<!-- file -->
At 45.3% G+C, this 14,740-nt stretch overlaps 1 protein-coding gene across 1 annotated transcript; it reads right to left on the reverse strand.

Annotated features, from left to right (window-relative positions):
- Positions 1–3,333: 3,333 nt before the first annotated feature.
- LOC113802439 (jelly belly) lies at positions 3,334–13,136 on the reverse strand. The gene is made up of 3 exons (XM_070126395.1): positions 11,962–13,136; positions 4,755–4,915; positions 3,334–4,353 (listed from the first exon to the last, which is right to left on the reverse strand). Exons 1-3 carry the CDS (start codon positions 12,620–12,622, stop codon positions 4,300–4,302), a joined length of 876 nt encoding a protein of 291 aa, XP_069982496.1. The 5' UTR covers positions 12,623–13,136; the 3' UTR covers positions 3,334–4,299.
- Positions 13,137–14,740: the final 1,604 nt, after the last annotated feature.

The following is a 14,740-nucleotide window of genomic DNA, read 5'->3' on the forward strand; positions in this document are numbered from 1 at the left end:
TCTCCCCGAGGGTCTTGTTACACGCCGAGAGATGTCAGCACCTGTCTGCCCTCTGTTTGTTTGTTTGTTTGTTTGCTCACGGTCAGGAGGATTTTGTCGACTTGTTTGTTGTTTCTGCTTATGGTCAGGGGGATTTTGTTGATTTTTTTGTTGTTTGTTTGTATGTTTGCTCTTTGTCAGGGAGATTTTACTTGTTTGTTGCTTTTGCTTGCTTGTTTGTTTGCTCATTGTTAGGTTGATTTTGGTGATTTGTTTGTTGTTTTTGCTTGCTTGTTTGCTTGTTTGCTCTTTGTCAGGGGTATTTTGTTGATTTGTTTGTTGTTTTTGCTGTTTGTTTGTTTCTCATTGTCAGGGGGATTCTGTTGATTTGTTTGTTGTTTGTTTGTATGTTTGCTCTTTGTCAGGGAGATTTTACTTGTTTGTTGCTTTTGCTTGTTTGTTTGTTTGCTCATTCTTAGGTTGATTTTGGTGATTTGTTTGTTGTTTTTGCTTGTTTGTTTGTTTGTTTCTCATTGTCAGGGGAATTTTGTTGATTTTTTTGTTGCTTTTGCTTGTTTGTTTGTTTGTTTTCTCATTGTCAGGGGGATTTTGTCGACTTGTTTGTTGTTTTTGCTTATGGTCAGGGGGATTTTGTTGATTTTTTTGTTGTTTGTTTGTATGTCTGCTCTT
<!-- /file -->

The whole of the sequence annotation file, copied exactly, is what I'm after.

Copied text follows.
At 45.3% G+C, this 14,740-nt stretch overlaps 1 protein-coding gene across 1 annotated transcript; it reads right to left on the reverse strand.

Annotated features, from left to right (window-relative positions):
- Positions 1–3,333: 3,333 nt before the first annotated feature.
- LOC113802439 (jelly belly) lies at positions 3,334–13,136 on the reverse strand. The gene is made up of 3 exons (XM_070126395.1): positions 11,962–13,136; positions 4,755–4,915; positions 3,334–4,353 (listed from the first exon to the last, which is right to left on the reverse strand). Exons 1-3 carry the CDS (start codon positions 12,620–12,622, stop codon positions 4,300–4,302), a joined length of 876 nt encoding a protein of 291 aa, XP_069982496.1. The 5' UTR covers positions 12,623–13,136; the 3' UTR covers positions 3,334–4,299.
- Positions 13,137–14,740: the final 1,604 nt, after the last annotated feature.

The following is a 14,740-nucleotide window of genomic DNA, read 5'->3' on the forward strand; positions in this document are numbered from 1 at the left end:
TCTCCCCGAGGGTCTTGTTACACGCCGAGAGATGTCAGCACCTGTCTGCCCTCTGTTTGTTTGTTTGTTTGTTTGCTCACGGTCAGGAGGATTTTGTCGACTTGTTTGTTGTTTCTGCTTATGGTCAGGGGGATTTTGTTGATTTTTTTGTTGTTTGTTTGTATGTTTGCTCTTTGTCAGGGAGATTTTACTTGTTTGTTGCTTTTGCTTGCTTGTTTGTTTGCTCATTGTTAGGTTGATTTTGGTGATTTGTTTGTTGTTTTTGCTTGCTTGTTTGCTTGTTTGCTCTTTGTCAGGGGTATTTTGTTGATTTGTTTGTTGTTTTTGCTGTTTGTTTGTTTCTCATTGTCAGGGGGATTCTGTTGATTTGTTTGTTGTTTGTTTGTATGTTTGCTCTTTGTCAGGGAGATTTTACTTGTTTGTTGCTTTTGCTTGTTTGTTTGTTTGCTCATTCTTAGGTTGATTTTGGTGATTTGTTTGTTGTTTTTGCTTGTTTGTTTGTTTGTTTCTCATTGTCAGGGGAATTTTGTTGATTTTTTTGTTGCTTTTGCTTGTTTGTTTGTTTGTTTTCTCATTGTCAGGGGGATTTTGTCGACTTGTTTGTTGTTTTTGCTTATGGTCAGGGGGATTTTGTTGATTTTTTTGTTGTTTGTTTGTATGTCTGCTCTT